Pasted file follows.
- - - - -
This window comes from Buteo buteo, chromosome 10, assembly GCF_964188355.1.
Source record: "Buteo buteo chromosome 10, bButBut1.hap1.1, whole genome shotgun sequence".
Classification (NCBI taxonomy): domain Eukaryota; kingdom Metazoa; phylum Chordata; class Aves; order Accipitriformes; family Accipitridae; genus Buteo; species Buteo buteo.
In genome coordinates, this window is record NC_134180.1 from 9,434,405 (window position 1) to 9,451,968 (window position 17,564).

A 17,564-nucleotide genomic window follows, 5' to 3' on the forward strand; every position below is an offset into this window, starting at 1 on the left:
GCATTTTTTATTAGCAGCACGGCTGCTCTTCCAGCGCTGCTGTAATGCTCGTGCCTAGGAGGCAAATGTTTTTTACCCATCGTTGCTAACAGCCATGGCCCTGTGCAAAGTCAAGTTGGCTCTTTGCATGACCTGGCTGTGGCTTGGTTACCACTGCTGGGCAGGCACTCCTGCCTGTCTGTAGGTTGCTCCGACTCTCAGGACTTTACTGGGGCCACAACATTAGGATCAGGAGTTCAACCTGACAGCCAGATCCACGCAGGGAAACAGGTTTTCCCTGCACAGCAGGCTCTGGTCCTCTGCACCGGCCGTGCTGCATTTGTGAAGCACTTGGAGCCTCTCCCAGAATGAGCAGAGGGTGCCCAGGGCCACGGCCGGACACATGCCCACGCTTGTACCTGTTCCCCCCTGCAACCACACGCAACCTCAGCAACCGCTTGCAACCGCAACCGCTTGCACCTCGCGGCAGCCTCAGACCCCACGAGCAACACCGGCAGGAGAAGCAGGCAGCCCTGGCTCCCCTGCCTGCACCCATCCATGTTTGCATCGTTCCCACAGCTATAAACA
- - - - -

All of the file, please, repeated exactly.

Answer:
This window comes from Buteo buteo, chromosome 10, assembly GCF_964188355.1.
Source record: "Buteo buteo chromosome 10, bButBut1.hap1.1, whole genome shotgun sequence".
Classification (NCBI taxonomy): domain Eukaryota; kingdom Metazoa; phylum Chordata; class Aves; order Accipitriformes; family Accipitridae; genus Buteo; species Buteo buteo.
In genome coordinates, this window is record NC_134180.1 from 9,434,405 (window position 1) to 9,451,968 (window position 17,564).

A 17,564-nucleotide genomic window follows, 5' to 3' on the forward strand; every position below is an offset into this window, starting at 1 on the left:
GCATTTTTTATTAGCAGCACGGCTGCTCTTCCAGCGCTGCTGTAATGCTCGTGCCTAGGAGGCAAATGTTTTTTACCCATCGTTGCTAACAGCCATGGCCCTGTGCAAAGTCAAGTTGGCTCTTTGCATGACCTGGCTGTGGCTTGGTTACCACTGCTGGGCAGGCACTCCTGCCTGTCTGTAGGTTGCTCCGACTCTCAGGACTTTACTGGGGCCACAACATTAGGATCAGGAGTTCAACCTGACAGCCAGATCCACGCAGGGAAACAGGTTTTCCCTGCACAGCAGGCTCTGGTCCTCTGCACCGGCCGTGCTGCATTTGTGAAGCACTTGGAGCCTCTCCCAGAATGAGCAGAGGGTGCCCAGGGCCACGGCCGGACACATGCCCACGCTTGTACCTGTTCCCCCCTGCAACCACACGCAACCTCAGCAACCGCTTGCAACCGCAACCGCTTGCACCTCGCGGCAGCCTCAGACCCCACGAGCAACACCGGCAGGAGAAGCAGGCAGCCCTGGCTCCCCTGCCTGCACCCATCCATGTTTGCATCGTTCCCACAGCTATAAACA